Neither design thinking training nor management education is sufficient on its own, however. Co-designing a digital health technology involves both identifying an opportunity and prototyping a solution (design thinking) and evaluating the opportunity cost of integrating this technology into the health system (management).
How should a product management curriculum be structured to make it as relevant as possible to clinicians-in-training? There are four key components to product management:
- Opportunity Identification — Students learn to identify a clinical need (the “market opportunity”) and evaluate whether a potential technology would appropriately address this need (its “market fit”). Considerations such as cost, quality, and safety are important in this
- Design — Students learn the fundamentals of User Experience (UX) This includes understanding the needs of the patient (using tools such as empathy maps), translating these needs into technical features, and using methods like storyboarding to understand a user’s experience.
- Testing — Students learn different approaches to testing (e.g., A/B testing) to see if the technology fills the clinical need without disrupting
- Deployment — Students learn to make pricing decisions and evaluate the financial and quality implications of the
The simple scenario below demonstrates how this curriculum would help a physician tackle a real clinical need in tandem with an engineer and a business lead:
We envision an elective course, or set of courses, available to medical students, residents, and practicing physicians, focused on the application of product management techniques in clinical settings and designed to empower them to start thinking in these terms at the beginning of their careers.
We believe that such a course would be most effective if it were jointly run between an academic medical center and an affiliated business and/or engineering school. Such an approach would work better as a semester course than as a clinical rotation, so that it would last long enough to allow students to function as a product manager for the development of a real product, and would allow medical students to work with business and/or engineering students.
We believe there is also an opportunity to train practicing physicians, who have a deeper understanding of health systems and more robust clinical experience. Residents could study product development and management through an area of distinction, or elective pathway. For example, in the UCSF Internal Medicine program, residents can choose among six pathways to supplement their clinical training experience, and can use dedicated time to pursue training and experiences in these areas. For physicians who have completed their training, the course could be incorporated into months during which they are not attending on an inpatient service, as most physicians only attend on an inpatient service for a set number of weeks per year.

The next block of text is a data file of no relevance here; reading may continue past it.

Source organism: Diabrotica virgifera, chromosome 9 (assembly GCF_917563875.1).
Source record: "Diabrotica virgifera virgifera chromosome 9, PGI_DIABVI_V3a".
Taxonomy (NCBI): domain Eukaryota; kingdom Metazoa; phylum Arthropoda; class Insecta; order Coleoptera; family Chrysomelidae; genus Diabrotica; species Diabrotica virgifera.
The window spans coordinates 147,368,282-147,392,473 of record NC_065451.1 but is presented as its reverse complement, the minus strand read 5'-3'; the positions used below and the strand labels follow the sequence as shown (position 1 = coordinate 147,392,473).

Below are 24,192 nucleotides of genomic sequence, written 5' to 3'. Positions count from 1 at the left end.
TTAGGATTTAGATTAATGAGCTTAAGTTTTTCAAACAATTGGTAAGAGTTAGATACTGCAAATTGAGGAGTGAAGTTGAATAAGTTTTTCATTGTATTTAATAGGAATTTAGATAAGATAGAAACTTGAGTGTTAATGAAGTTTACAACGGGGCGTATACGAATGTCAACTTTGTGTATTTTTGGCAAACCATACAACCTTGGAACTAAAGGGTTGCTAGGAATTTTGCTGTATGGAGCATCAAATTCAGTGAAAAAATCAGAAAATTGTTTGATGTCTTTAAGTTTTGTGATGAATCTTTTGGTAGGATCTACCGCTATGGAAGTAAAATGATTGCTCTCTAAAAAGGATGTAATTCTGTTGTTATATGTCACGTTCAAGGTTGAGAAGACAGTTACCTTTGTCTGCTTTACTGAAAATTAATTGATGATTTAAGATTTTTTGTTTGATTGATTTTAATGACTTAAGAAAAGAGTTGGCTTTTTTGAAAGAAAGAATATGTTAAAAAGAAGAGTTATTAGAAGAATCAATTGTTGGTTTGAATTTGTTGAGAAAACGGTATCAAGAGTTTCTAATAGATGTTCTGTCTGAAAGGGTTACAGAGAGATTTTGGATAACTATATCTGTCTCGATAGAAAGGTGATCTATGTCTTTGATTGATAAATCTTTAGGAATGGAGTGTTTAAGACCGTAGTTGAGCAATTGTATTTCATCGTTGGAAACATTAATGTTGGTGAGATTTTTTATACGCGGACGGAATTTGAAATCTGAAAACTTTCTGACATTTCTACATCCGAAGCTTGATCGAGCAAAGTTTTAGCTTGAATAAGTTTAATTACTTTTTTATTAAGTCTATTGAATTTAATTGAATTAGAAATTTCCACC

Potential challenges to implementation include:
- the difficulty of sustaining students’ engagement in the product development ecosystem beyond the course commitment, due to busy clinical schedules; and
- the need to differentiate material from that of general product management courses offered at business schools and to develop curriculum material with a clinical focus.
These challenges can be addressed by having the students work on a specific product to address a clinical need that interests them.
Impact of Product Management Training on Health Care Operations
The impact of such a training program on physicians and the downstream operations of health care could be significant:
- Physicians understand their own needs, and those of their patients, better than non-physician product developers, and their involvement can help break down the silos that often impede the development of well-targeted products.
- Because physicians play a major role in guiding adoption of new digital health technologies, their early involvement makes it more likely that they will advocate for the technology to be sustainably adopted, and for scarce funds to be allocated for it.
- Acting as product managers can empower physicians to understand how to translate their vast clinical experience into meaningful change.
- Beyond the altruistic benefits of creating meaningful improvement in health care, training physicians to be product managers can also empower them to share in the profits of successful ventures, by launching their own businesses, by serving in a product management role at an existing venture, or by gaining the skills to become part-time consultants to health care companies.
For digital health innovation to meet the needs of patients and providers, it is necessary for physicians to play a key role in its design, development, and delivery. Incorporating product management into the medical curriculum will ensure students are well equipped to play this role.